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What the Sheer Volume of Japan's Debt Really Means

02/13/2015 05:40 EST | Updated 04/15/2015 05:59 EDT

Thrill-seekers have had a seven-year heyday. The global economy's gyrations have provided ups and downs that have tested the strongest stomachs, and the ride is not over. Among the current exhibits are the fiscal high-wire acts that grew out of the crisis. The most popular have been the Southern European variety, with their penchant for teetering impossibly, before magically regaining their footing. Far less dramatic has been the act half a world away. Japan's show has been primarily for a closed, domestic audience. This has given the appearance of a more staid, controlled situation. Is it, or have we ignored this particular act at the risk of miscalculating its consequent perils?

Europe's fiscal fiascos were highlighted by the 2008 economic and financial crisis. Maastricht rules were for the most part reining in even the region's worst fiscal sinners. But Japan's story began much earlier. Back in 1990, on the strength of a long post-war growth cycle, Japan's fiscal picture was exemplary. Its debt-to-GDP ratio was 69 per cent, close enough to Europe's guidelines for sustainability, and net government debt was about as close to zero as possible. Others worried about Japan's ascendancy, and its rising global financial clout. The late 1980s saw Japan gobbling up prime assets across the planet, with no apparent end. It seemed Japan could do no wrong.

Recession jolted the good times. Japanese property -- seen by most as a no-lose investment strategy -- suddenly faced plunging prices. Lower demand shocked the globally-efficient multi-nationals and revealed a far-less-efficient layer of smaller businesses in the domestic and export supply space. This mix of events sent the financial sector reeling into a series of largely unsuccessful stop-gap measures. Meanwhile, the economy had to absorb the effects of an ageing population, a phenomenon that few developed economies had yet encountered.

As a result, Japan ventured into the ultra-low interest rate world, and is still there. A second response was wave after wave of fiscal stimulus. A quarter century on, this strategy has taken Japan from a model of fiscal management to a global Achilles' heel. The national debt-to-GDP ratio has ballooned to 245 per cent, and rising. By contrast, Greece's debt, at 175 per cent, is now in retreat, thanks to strict austerity measures.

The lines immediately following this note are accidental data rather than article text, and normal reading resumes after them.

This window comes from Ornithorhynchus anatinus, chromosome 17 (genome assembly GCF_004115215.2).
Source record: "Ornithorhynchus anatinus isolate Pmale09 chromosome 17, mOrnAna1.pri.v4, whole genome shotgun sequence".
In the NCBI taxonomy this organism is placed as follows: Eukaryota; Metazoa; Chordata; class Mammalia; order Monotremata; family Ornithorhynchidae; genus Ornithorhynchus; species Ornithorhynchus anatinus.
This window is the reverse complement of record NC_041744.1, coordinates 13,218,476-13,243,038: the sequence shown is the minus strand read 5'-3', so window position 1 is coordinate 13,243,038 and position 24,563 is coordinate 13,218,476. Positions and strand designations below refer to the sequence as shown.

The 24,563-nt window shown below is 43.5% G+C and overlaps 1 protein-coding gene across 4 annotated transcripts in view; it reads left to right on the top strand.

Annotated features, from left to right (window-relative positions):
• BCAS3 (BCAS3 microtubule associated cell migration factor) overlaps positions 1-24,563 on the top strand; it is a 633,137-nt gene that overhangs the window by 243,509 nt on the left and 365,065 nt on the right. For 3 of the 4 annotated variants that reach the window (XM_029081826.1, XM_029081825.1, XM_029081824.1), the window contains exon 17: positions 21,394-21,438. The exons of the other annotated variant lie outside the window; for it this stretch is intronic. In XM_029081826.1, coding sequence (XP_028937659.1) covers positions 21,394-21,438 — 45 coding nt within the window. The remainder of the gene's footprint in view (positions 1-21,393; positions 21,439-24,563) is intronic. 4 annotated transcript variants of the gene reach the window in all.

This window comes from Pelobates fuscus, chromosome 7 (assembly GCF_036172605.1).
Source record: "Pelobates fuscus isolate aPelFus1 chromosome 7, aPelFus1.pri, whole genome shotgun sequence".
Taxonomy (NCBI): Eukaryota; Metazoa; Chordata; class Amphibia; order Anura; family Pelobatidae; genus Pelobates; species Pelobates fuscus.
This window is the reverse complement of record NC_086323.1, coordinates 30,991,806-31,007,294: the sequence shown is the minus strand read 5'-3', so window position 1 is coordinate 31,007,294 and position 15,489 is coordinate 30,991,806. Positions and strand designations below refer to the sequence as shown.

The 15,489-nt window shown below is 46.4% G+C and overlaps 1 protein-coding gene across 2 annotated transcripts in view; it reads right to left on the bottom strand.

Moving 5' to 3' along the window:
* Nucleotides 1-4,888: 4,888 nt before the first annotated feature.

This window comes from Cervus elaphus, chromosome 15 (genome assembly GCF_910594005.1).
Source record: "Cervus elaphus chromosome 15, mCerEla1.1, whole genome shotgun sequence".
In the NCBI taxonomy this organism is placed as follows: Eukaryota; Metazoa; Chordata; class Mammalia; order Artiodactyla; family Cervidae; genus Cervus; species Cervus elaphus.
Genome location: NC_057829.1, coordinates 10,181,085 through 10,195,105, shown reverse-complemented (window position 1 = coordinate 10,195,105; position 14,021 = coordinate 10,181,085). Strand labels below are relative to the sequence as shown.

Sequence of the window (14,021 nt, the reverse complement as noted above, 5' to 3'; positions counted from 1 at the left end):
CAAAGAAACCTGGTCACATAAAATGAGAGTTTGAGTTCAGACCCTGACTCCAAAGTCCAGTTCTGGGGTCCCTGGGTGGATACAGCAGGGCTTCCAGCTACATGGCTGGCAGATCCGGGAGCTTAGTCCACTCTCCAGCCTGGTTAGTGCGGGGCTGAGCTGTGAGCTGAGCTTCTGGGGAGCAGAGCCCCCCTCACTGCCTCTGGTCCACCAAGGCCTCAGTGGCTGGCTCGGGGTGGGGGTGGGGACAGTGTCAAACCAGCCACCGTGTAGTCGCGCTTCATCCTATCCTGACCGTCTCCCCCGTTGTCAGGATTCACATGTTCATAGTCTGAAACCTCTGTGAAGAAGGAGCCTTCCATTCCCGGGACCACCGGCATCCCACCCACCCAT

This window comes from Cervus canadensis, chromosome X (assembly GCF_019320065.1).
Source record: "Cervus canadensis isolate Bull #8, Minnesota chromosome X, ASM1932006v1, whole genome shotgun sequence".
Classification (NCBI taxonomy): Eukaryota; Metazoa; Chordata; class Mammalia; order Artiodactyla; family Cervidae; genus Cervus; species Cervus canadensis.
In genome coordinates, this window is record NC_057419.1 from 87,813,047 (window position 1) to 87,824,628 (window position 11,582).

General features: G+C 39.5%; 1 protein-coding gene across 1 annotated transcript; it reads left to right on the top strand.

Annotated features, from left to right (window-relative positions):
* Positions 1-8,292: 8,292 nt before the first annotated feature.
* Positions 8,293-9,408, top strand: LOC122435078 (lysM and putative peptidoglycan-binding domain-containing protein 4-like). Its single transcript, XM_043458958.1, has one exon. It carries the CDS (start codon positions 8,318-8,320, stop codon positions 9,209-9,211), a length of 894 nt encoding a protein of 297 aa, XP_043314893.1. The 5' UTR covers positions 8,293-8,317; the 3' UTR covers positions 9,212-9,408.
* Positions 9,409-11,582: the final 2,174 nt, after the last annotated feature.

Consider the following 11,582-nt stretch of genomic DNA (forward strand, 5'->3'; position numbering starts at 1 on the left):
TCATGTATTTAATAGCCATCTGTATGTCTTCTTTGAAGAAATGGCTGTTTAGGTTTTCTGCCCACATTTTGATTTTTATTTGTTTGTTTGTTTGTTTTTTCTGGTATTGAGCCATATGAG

Japan's net financial liabilities used to take it off the hook. However, they too have soared, and now stand well above Greece's, at 140 per cent, and rising. Many will argue that although these ratios seem impossibly high, the debt is mostly domestically owned, and thus not vulnerable to jittery foreign financial markets, currency fluctuations and the like. Analysts will also point to Japan's foreign net creditor position as an important source of capital. These arguments are credible, but debt levels this high still have significant effects.

First, the sheer volume of the debt consumes a disproportionate amount of available savings. Put another way, the need to service public debts is crowding out funds that might otherwise be used for private investments. It also calls into question future availability of funds. Eventually, according to IMF estimates, Japan's debt will rise to the level of total available savings -- suggesting a needed new foray into international markets.

Second, the debt mountain creates a huge vulnerability to the prospect of higher future interest rates. Low borrowing costs have long been the norm, but recently the spread on Japan's 10-year bonds against 10-year bunds has closed -- and it's not because bunds are falling. Something is happening at the long end of the market that could be suggesting a rising risk premium.

The scenario is precarious. Anything that interrupts current rhythm could distract the tightrope-walker, with serious consequences. So far, Japan has been able to skillfully manage its predicament, but it appears to be running out of time.

The bottom line? Revived global growth may be just in time to avert a high-wire accident. Growth helps -- but is no substitute for the structural changes that have turned things around in Southern Europe. This is one we'll be keeping our eyes on.

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